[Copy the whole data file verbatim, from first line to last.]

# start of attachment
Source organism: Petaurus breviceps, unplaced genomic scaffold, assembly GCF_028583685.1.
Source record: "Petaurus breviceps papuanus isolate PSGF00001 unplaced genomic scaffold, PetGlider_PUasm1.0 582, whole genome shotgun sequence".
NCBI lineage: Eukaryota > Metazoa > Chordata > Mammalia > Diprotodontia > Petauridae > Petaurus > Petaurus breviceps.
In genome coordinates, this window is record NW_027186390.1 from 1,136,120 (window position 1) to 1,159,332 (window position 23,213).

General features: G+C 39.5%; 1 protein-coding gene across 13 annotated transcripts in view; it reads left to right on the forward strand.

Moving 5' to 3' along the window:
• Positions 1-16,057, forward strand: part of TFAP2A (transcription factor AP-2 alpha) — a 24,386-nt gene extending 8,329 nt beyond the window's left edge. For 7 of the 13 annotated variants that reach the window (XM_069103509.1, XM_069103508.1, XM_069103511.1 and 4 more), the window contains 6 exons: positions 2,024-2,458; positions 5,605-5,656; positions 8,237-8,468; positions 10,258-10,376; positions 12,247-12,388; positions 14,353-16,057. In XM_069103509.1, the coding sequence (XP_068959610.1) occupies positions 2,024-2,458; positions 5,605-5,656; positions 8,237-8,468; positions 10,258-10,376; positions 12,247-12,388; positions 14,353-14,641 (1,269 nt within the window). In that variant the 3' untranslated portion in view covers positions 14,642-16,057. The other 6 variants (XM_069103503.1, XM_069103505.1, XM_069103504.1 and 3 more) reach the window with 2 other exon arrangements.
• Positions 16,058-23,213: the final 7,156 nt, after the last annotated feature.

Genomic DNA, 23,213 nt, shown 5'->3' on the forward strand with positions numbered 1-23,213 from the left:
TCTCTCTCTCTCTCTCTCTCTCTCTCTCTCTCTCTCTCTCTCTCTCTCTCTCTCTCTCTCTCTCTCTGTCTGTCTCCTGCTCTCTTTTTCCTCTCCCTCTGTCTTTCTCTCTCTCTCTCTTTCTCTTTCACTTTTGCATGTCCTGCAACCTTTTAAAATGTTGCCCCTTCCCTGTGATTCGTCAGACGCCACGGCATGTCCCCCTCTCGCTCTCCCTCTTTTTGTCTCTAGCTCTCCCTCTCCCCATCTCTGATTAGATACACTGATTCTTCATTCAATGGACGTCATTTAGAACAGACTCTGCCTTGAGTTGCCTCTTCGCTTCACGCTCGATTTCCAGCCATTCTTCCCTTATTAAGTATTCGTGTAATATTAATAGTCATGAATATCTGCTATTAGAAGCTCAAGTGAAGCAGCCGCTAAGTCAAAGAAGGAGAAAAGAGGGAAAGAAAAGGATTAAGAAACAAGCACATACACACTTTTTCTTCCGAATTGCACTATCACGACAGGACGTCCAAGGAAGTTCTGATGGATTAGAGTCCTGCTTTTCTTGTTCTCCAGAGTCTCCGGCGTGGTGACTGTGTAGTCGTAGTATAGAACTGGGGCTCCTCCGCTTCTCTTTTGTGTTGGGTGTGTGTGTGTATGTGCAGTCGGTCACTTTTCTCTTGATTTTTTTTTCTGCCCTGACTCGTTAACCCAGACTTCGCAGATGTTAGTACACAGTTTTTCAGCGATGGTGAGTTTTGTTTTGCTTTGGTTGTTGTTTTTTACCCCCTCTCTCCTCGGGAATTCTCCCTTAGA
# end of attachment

Source organism: Petaurus breviceps, unplaced genomic scaffold, assembly GCF_028583685.1.
Source record: "Petaurus breviceps papuanus isolate PSGF00001 unplaced genomic scaffold, PetGlider_PUasm1.0 582, whole genome shotgun sequence".
NCBI lineage: Eukaryota > Metazoa > Chordata > Mammalia > Diprotodontia > Petauridae > Petaurus > Petaurus breviceps.
In genome coordinates, this window is record NW_027186390.1 from 1,136,120 (window position 1) to 1,159,332 (window position 23,213).

General features: G+C 39.5%; 1 protein-coding gene across 13 annotated transcripts in view; it reads left to right on the forward strand.

Moving 5' to 3' along the window:
• Positions 1-16,057, forward strand: part of TFAP2A (transcription factor AP-2 alpha) — a 24,386-nt gene extending 8,329 nt beyond the window's left edge. For 7 of the 13 annotated variants that reach the window (XM_069103509.1, XM_069103508.1, XM_069103511.1 and 4 more), the window contains 6 exons: positions 2,024-2,458; positions 5,605-5,656; positions 8,237-8,468; positions 10,258-10,376; positions 12,247-12,388; positions 14,353-16,057. In XM_069103509.1, the coding sequence (XP_068959610.1) occupies positions 2,024-2,458; positions 5,605-5,656; positions 8,237-8,468; positions 10,258-10,376; positions 12,247-12,388; positions 14,353-14,641 (1,269 nt within the window). In that variant the 3' untranslated portion in view covers positions 14,642-16,057. The other 6 variants (XM_069103503.1, XM_069103505.1, XM_069103504.1 and 3 more) reach the window with 2 other exon arrangements.
• Positions 16,058-23,213: the final 7,156 nt, after the last annotated feature.

Genomic DNA, 23,213 nt, shown 5'->3' on the forward strand with positions numbered 1-23,213 from the left:
TCTCTCTCTCTCTCTCTCTCTCTCTCTCTCTCTCTCTCTCTCTCTCTCTCTCTCTCTCTCTCTCTCTGTCTGTCTCCTGCTCTCTTTTTCCTCTCCCTCTGTCTTTCTCTCTCTCTCTCTTTCTCTTTCACTTTTGCATGTCCTGCAACCTTTTAAAATGTTGCCCCTTCCCTGTGATTCGTCAGACGCCACGGCATGTCCCCCTCTCGCTCTCCCTCTTTTTGTCTCTAGCTCTCCCTCTCCCCATCTCTGATTAGATACACTGATTCTTCATTCAATGGACGTCATTTAGAACAGACTCTGCCTTGAGTTGCCTCTTCGCTTCACGCTCGATTTCCAGCCATTCTTCCCTTATTAAGTATTCGTGTAATATTAATAGTCATGAATATCTGCTATTAGAAGCTCAAGTGAAGCAGCCGCTAAGTCAAAGAAGGAGAAAAGAGGGAAAGAAAAGGATTAAGAAACAAGCACATACACACTTTTTCTTCCGAATTGCACTATCACGACAGGACGTCCAAGGAAGTTCTGATGGATTAGAGTCCTGCTTTTCTTGTTCTCCAGAGTCTCCGGCGTGGTGACTGTGTAGTCGTAGTATAGAACTGGGGCTCCTCCGCTTCTCTTTTGTGTTGGGTGTGTGTGTGTATGTGCAGTCGGTCACTTTTCTCTTGATTTTTTTTTCTGCCCTGACTCGTTAACCCAGACTTCGCAGATGTTAGTACACAGTTTTTCAGCGATGGTGAGTTTTGTTTTGCTTTGGTTGTTGTTTTTTACCCCCTCTCTCCTCGGGAATTCTCCCTTAGA